Having said i think it's the later, i can now draw a sweeping generlisation - if a muso is playing note for note what they've rehersed for months, the only thing to distinguish the live performance from would could be a show based entirely on a backing track (i.e. pre-sequenced) is the subtle differences they apply at that moment of performance when using their instrument. That could be the force they strum or hit the key, it could be the extra 'slur' they place when changing notes... it could be the fact they hit their effects peddle a little later and trun the knobs on it as part of the performance. Which brings me around to thinking... why is that different to someone who tweaks the same number of parameters during a sequenced set? Are you going to see musicianship or are you going to hear an original performance? Are you more interested in the person playing the music or the music being played?

There's no denying that a good performer can motivate the crowd visually as much as the music being played can... but which has the more powerful impact? IMO, there's an equal weight and the truely special performance is one that executes both well. IMO, that ability isn't biased toward the tools being used but the person using them.

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i had the thought a few weeks back - "If i was alive in the '30/40s, what would be the equivalent job to what i do now?"

I'd be like Duke Ellington - writing the music for the band to play that night...

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This thread, in terms of the first post, is almost like an old punk rock versus progressive rock argument isnt it? Energy and expressionism versus virtuosity and perfection. It's really up to the individual as to what they do live, and why. There are some extreme comments made, but its never worth getting worked up over. Do your thing, and realise that your hardline opinions will change over time, one way or another ;)

PS, You're all talking about minimising rigs, and i added a hard drinking drummer to ours  ;D

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This thread, in terms of the first post, is almost like an old punk rock versus progressive rock argument isnt it? Energy and expressionism versus virtuosity and perfection. It's really up to the individual as to what they do live, and why. There are some extreme comments made, but its never worth getting worked up over. Do your thing, and realise that your hardline opinions will change over time, one way or another ;)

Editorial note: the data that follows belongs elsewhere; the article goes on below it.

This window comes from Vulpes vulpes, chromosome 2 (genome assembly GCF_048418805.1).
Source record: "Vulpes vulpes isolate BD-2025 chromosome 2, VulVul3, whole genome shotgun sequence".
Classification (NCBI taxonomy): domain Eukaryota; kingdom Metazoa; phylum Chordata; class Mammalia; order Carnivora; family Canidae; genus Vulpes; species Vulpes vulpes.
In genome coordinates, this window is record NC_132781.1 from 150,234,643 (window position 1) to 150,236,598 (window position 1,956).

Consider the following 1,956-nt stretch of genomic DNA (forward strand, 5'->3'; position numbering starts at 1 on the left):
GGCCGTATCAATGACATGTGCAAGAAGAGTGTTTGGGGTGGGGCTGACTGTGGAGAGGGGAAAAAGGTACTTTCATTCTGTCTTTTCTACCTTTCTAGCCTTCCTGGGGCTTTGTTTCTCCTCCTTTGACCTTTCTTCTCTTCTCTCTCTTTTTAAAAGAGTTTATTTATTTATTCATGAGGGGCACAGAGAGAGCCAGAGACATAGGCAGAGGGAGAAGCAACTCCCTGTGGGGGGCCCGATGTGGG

PS, You're all talking about minimising rigs, and i added a hard drinking drummer to ours  ;D

Amen!

Hard drinking drummer ey? Not to mention they take up too much floor space! Oh well as long as he carries his own gear :P

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(edit.. ^hps:)when you use prerecorded material - your music is not live

maybe you are present - so you're doing a live performance

and maybe you're performing to an audience - so they would be a live audience

but your music, imho, is prefabricated and therefore not live

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but if tweaks are being made wouldn't that mean that not everything is prefabricated, therefore it is not wholly prefabricated; it is live or has an element of being live?

I think if you write your tracks put them on a cd player or queue them up in media player then your points are valid. If there is some level of interaction however it then becomes live.

But at the end of the day, if the person performing is having fun and not hurting anyone (except in the case that their tunes are shit) I'm not sure where the problem lies?

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when you use prerecorded material - your music is not live

Says you!

What about a hip hop act who raps over the top of a backing track? You gonna tell me Public Enemy live is not live? IT'S LIVE!

There are tons and tons of rock bands who incorporate samples, loops, sequencers in their shows. Are you gonna say that because they use pre-recorded material that Marilyn Manson live is not live? Nine Inch Nails live is not live? Radiohead live is not live?

IT'S LIVE!

IT'S LIVE!

IT'S LIVE!

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I go back to my original contention - the only people with the right to claim whether their set is live or not, are the artists themselves. Outside observers are entitled to their opinion but they do not have the authority to decide on behalf of the artist.

Really the only way this discussion would make sense is if we defer the notion of 'live' or not back onto each artist individually. No wonder this discussion consumes so much forum space around the world. It will be a discussion we will have forever, because as soon as anyone makes a definitive claim, someone else has personal experience to the contrary. It will be this way with every single argument we can ever produce - there will always be an artist somewhere who says "I do it differently" or "I have a different point of view".

I mean, why do we try so hard to define absolutes, define rights and wrongs with art? Art doesn't operate like that - if it did we would have no innovation, nothing would be new because we would be obliged to follow the rules, like we were playing sport. Rules in sport work well - they prevent unfairness and injury. But rules in art is a hopelessly lost cause.

Lastly, one problem a lot of us have is that we consider 'live' to be somehow superior to pre-recorded musical performance. I see this a lot more in electronica/dance circles than I do in other fields. I suspect it comes down to the fact that a lot of EDM performers compose the music they perform, and perform it solo or in twos. There is a greater sense of ownership of the performance than in many other bands where only one person may be the composer. That ownership leads to arrogance - a belief that playing live is somehow more impressive and difficult, and therefore punters and peers will be more impressed with the artist as a person. What a wank.